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Copyright 2012 Rocky Mountain Rider. ALL RIGHTS RESERVED. Reproduction of any editorial material, artwork and photos is strictly forbidden without express written permission of the publisher. For information about reprint rights, please contact the editor; editor@rockymountainrider.com.

 

GallEP Victory for Equestrian  

Land Use

From GallEP— Gallatin Equestrian Partnership, Bozeman, MT

 

December 2012 issue

 

      Living in Montana, horse owners have historically enjoyed agricultural protections from development encroachment thanks to the Right to Farm Act. However, we can’t assume that recreational/commercial horse pursuits will continue to be protected, even though Montana Code Annotated 76-2-902 specifically states that commercial agriculture includes recreational equine use.

      For example, as zoning around the City of Bozeman is being updated, well-meaning county planning staff introduced a Conditional Use Permit (CUP) process to allow for public input when a personal-use horse facility is changed to a heavier, more commercial use.

      Sounds reasonable, doesn’t it? Let’s look a little deeper. That would, in effect, be singling out horse uses from the rest of agriculture. No other agricultural operation is required to go through any process to put up additional buildings or alter the intensity of their operations, so why should horse owners?

      By defining “Commercial Equestrian Facilities” and changing their status from “Allowed Use” to “Conditional Use” means that all existing horse operations would then become “non-conforming,” and in order to be “grandfathered in,” those operations would have to register with the county simply to continue what they’ve been doing for decades or longer.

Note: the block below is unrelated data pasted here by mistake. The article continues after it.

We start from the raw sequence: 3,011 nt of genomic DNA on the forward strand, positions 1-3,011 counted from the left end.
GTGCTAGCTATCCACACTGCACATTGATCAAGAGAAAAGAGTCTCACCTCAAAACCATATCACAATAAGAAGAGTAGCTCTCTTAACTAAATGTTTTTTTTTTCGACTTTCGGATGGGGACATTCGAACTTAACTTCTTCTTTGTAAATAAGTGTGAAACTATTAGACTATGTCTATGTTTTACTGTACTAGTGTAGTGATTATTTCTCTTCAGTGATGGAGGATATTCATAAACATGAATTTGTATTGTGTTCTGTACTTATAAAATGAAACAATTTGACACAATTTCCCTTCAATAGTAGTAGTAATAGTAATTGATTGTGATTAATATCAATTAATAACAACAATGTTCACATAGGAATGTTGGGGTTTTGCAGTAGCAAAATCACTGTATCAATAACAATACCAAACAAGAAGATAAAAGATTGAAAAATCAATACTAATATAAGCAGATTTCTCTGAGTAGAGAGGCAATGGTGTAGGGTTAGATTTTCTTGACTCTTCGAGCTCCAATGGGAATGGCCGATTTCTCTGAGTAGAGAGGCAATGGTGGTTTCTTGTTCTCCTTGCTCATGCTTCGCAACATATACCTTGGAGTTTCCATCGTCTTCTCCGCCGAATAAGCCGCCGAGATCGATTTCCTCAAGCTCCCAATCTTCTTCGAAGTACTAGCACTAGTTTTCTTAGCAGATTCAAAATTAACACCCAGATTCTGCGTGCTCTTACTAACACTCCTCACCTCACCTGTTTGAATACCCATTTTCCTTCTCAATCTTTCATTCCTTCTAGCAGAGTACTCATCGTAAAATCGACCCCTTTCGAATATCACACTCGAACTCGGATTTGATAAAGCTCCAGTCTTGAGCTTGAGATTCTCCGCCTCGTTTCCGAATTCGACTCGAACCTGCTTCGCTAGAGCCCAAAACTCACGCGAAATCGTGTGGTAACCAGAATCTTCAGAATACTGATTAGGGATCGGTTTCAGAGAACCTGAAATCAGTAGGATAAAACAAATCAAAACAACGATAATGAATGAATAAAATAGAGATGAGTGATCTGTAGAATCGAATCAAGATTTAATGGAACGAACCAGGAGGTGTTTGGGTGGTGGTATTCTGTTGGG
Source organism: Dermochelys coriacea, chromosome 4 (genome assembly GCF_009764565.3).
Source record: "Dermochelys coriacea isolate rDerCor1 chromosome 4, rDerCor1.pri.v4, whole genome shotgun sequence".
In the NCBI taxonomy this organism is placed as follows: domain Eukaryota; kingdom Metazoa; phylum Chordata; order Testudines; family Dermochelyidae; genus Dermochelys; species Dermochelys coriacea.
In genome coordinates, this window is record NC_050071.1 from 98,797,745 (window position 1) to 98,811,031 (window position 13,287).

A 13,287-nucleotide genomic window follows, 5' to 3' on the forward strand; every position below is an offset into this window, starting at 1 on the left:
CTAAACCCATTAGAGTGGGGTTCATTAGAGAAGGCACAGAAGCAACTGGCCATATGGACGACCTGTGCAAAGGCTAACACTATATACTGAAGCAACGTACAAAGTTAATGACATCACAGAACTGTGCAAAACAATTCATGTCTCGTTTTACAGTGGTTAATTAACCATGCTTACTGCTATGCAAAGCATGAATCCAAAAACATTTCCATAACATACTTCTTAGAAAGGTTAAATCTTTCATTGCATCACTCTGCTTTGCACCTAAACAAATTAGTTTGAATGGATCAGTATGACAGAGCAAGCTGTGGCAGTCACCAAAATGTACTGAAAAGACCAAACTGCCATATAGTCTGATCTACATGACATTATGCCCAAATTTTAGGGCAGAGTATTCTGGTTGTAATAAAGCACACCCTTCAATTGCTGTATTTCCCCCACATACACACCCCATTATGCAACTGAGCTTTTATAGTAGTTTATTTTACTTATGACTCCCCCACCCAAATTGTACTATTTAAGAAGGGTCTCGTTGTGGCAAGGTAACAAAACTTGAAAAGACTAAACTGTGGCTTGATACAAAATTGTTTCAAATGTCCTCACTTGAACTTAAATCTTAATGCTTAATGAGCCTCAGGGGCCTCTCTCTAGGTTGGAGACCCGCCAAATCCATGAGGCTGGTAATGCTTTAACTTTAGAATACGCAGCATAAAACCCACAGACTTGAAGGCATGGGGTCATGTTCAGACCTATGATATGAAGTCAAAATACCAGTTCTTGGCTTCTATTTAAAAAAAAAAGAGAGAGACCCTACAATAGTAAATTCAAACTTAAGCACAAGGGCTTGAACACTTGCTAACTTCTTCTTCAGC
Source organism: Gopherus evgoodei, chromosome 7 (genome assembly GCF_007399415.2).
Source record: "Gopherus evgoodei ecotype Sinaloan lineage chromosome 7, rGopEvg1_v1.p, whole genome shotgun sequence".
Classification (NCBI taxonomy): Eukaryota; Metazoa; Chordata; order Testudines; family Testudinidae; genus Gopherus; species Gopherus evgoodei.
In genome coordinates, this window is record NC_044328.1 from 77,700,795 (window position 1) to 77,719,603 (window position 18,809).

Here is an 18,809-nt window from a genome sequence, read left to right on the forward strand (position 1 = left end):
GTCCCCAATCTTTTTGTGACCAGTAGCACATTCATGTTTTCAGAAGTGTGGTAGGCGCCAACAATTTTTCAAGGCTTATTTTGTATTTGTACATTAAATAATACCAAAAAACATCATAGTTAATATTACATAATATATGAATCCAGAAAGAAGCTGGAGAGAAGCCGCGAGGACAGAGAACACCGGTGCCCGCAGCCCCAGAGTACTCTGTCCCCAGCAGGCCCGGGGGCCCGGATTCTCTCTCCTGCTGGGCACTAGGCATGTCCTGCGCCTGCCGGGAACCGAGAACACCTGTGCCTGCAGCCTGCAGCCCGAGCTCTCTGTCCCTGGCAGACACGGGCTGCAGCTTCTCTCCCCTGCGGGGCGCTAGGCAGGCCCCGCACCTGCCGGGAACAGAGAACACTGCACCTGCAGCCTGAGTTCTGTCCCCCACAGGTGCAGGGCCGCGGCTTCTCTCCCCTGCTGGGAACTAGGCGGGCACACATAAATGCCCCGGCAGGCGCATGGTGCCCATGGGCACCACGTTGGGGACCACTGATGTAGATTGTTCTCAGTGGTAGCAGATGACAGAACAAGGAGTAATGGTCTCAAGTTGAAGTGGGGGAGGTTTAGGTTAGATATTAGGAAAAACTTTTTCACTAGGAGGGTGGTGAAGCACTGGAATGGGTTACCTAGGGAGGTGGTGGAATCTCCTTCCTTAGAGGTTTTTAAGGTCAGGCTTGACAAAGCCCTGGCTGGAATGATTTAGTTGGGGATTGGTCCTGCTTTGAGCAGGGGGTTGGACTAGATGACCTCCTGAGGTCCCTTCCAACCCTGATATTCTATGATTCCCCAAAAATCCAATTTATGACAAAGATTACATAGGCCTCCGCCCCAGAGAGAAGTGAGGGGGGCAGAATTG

Additionally, any personal-use horse facility wanting to change the intensity of use, would have to pay a fee and go through a public hearing process to do so.  

 

GallEP is selling T-shirts to raise awareness of equestrian traffic and as a fund-raiser for the group. Email gallepmt@yahoo.com for more information.

      This all has the effect of making it harder to own and keep horses near town. Multiplied around the state, this would be a detriment to our communities. Horses were integral to the foundation of the West, are an important part of our western culture and heritage, and are vital to our local economies.

      What can we do to prevent this scenario? Stay informed, get involved, and speak up! That’s what they did last week in Bozeman , with great success.

      See the write up below from GallEP Co-founder and President, and Gallatin County Planning Board President, Marianne Amsden:  

GREAT NEWS!

     Thanks to truly fantastic testimony by Tamzin Brown, Connie and Al Lien, Ruth Hall, Kris Werner, Pam Dunkle, Dayle Kountz and Nick Shrauger, the Gallatin County Planning Board voted not to impose a new CUP (Conditional Use Permit) on commercial equestrian facilities!

     It was clear that the reason for this result was due to concerned horse owners taking time to show up and testify, and due to several compelling email arguments against CUPs received by The Planning Department. Thanks to all those letter writers as well: Jen Mohler, Wendy Lessley, Madeline Lieb, Wendy Sonnenberg and Rosi Slater.

     I can’t thank you all enough for coming to the rescue of all local horse owners.

     It’s not over yet, however!! The Planning Department will be working on Special Event CUP wording and a new CUP designation for any commercial activity that generates a certain level of additional traffic and other possible issues, such as sanitation and noise to deal with issues regarding large events and commercial business in residential neighborhoods.

     I don’t expect to see that language for at least a month. I’ll be sure let everyone know about the new language and the date when the Planning Board will be discussing it so you can comment on it.

     Thanks again for taking this seriously, showing up, and fighting for our agricultural rights!  

 

      This result demonstrates that democracy is alive and well, and that people can make a difference if they get involved. But be on the lookout. When development hits Montana again, we may fall victim to the nationwide statistic of losing 200 acres per hour of land suitable for agriculture.  

For more information visit www.gallepmt.org, email gallepmt@yahoo.com or visit the Equestrian Lands Conservation Resource at elcr.org.

Copyright 2012 Rocky Mountain Rider. ALL RIGHTS RESERVED. Reproduction of any editorial material, artwork and photos is strictly forbidden without express written permission of the publisher. For information about reprint rights, please contact the editor; editor@rockymountainrider.com.

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